Where to Eat in Rome: Mangia bene – Mangia tutto!
Mangia tutto! There’s such a wide range of restaurants in Rome. From snack food to quick bites to elaborate multi-course tastings, where to eat in Rome is somewhat of an open ended question. The possibilities are endless, with diners on any budget and even those that are gluten free! One thing is for sure, you’ll never leave a meal hungry in Italy.
Gluten-free in Italy
Italy actually treats gluten intolerance as a grave illness, granting those with celiac disease extra time off. In fact, gluten free pasta is sold at the pharmacy, like medicine. It’s very easy to find gluten free options throughout Rome, risotto and gnocchi are usually good options. Never hesitate to ask the staff, as it’s not an uncommon request.
Breakfast and Italian Caffe
Breakfast in Rome is a quick affair and usually consists of a cornetto (croissant like pastry, though not usually as obsessively flaky as you find in France) standing at “il bar” drinking down one’s caffe espresso or cappuccino. For something more filling, you may find a tramezzini, a crustless sandwich, sort of like a tea sandwich, with a variety of fillings.
Caffe Tazzo di Oro
Address: Via degli Orfani, 84, 00186 Roma RM, Italy. Elaborate marble and aged mirrors line this classic caffe, just in the shadow of the Pantheon. You pay first, then take the receipt (il scontrino), hand it to the barista, and repeat your order. The rhythmic song of the caffe fills the senses. The whir of espresso grinding, the whoosh of steaming milk, the clink of porcelain cups and metal spoons being rapidly prepared for guests, the jovial chatter of regulars. There’s minimal seats, as this is a stand at the bar and enjoy kind of place. It’s a classic. During the summer, don’t miss the granita di caffe, a lovely iced coffee to beat the heat.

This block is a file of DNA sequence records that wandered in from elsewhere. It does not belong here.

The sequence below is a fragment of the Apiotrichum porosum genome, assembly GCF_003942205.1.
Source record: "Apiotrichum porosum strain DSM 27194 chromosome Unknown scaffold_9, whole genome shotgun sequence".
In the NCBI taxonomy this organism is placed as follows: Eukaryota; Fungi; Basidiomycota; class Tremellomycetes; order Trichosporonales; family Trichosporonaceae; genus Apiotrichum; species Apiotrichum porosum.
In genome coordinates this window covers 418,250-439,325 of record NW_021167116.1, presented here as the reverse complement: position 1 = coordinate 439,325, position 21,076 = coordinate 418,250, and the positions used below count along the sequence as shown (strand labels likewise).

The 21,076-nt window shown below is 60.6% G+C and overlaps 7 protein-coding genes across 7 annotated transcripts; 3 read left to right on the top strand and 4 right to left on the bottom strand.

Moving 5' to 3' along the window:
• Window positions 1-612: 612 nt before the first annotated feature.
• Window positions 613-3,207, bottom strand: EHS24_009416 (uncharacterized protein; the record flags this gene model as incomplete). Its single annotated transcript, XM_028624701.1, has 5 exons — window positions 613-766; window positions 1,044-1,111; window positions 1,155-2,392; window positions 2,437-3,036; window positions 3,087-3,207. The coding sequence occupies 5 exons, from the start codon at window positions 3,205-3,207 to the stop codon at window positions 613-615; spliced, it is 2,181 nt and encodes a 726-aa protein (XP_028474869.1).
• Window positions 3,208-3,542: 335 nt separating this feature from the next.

Sant Eustachio Caffe
Address: Piazza di S. Eustachio, 82, 00186 Roma RM, Italy. On another fabulous piazza between the Pantheon and Piazza Navona, Sant Eustachio Il Caffe has been adding a zing to customers’ steps since 1938. Often noted as the best cafe in town, the beautiful yellow cups are adorned with a stag’s head and a cross, the symbol of Sant Eustachio, who’s church is right next door (he was martyred in this square during the time of Emperor Trajan).
The caffe’s famous espresso has a perfect layer of crema on top, an indicator of the right balance of roast, grind, pressure and water, which itself is rumored to come from an ancient Roman aqueduct, the Acqua Vergine. Rub shoulders with tourists, students and senators, as the caffe is located near the Parliament buildings.
Lunch and Dinner
Multi course, languorous lunches and dinners are a beautiful Italian tradition. Start with an apertif (pre drink) and the antipasti (literally, “before pasta”) of olives and salumi, roasted veggies, fried zucchini flowers.